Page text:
The U.S. is setting an example for the world in terms of tax friendliness, Barclays CEO Jes Staley told CNBC while at the World Economic Forum in Davos.
“The USA has clearly embarked on a strategy to be very business friendly as a regulatory matter and now as a tax matter,” Staley said Thursday. “And the question is, how is the rest of the world going to respond?”
“45 percent of our business is in the U.S., now 45 percent of our business is in the lowest tax jurisdiction in the world … for Barclays, it’s a very big deal.”
“What does this mean for Europe? What does it mean for the U.K.?,” he posited. “The tax policy will change the dialogue about how countries are coordinating globally both in terms of how to deal with business as a function of regulation and tax.”
Staley noted the U.S. tax reform package, which was passed in late December and cuts corporate taxes from 35 percent to 21 percent, represented a “dramatic break” from the regulatory regime imposed following the 2008 financial crisis. Asked if he believed the U.K. government was failing the financial sector, the banker was positive.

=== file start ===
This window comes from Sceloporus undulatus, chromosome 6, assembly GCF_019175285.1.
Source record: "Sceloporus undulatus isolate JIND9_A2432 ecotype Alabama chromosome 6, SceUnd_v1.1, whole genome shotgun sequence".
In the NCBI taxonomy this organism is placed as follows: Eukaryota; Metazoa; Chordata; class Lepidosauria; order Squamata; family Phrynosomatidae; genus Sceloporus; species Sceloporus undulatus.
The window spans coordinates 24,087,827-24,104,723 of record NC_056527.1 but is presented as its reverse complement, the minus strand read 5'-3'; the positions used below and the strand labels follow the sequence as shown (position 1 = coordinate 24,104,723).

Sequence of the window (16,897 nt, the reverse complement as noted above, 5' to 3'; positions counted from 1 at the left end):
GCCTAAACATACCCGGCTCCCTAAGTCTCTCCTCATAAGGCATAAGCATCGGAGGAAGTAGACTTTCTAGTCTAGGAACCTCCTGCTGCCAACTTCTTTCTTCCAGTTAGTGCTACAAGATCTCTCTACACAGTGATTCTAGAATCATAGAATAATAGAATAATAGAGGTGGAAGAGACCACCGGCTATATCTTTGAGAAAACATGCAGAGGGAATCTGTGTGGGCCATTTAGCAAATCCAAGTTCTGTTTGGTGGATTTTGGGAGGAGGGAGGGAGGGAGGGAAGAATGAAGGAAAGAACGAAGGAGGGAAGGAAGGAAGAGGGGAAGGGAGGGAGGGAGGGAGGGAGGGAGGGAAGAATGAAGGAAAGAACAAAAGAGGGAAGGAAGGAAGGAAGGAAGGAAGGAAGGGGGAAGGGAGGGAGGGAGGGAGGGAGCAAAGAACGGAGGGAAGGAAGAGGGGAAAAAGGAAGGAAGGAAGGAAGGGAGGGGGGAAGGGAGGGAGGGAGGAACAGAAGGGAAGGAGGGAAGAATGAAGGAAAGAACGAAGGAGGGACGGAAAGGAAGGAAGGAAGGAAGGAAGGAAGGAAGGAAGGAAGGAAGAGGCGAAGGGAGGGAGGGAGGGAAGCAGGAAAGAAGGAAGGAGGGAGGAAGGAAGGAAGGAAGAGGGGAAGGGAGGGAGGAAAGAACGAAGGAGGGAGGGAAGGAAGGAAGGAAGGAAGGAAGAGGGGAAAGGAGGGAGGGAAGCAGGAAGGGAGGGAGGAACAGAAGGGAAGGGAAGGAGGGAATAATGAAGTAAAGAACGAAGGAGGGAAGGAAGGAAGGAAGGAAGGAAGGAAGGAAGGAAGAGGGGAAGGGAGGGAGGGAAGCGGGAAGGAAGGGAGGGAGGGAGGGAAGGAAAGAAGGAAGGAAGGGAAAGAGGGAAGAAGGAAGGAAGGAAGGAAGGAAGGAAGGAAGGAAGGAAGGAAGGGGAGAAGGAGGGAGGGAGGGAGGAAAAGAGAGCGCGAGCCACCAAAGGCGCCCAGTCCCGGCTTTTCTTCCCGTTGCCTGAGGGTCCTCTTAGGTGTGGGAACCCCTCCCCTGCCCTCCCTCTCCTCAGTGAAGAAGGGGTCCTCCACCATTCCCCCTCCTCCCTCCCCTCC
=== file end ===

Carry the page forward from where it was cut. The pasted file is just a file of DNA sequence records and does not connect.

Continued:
“The level of engagement we’ve had since The Brexit vote has been very high … I believe Barclays and our view has been heard by the British government,” he said.
“A long way to go, but I don’t think the British government has been blind to the importance of London and the importance of a bank like Barclays.”
Looking forward for the U.K., Staley emphasized the importance of regulatory uniformity after Brexit.
“I think the U.K. should negotiate a regulatory regime which is roughly equivalent to Europe to keep us having access to that single market,” Staley said. “Now that the United States has basically said we’re going to take a different regulatory tact, maintaining the regulatory flexibility in the U.K. to keep London competitive with New York is another dimension to this debate.”
The American banker took over as Barclays chief executive in 2015 on a pledge to rebuild the bank’s scandal-ridden reputation, becoming its fifth CEO in seven years. Prior to that he spent 34 years at J.P. Morgan, eventually becoming CEO.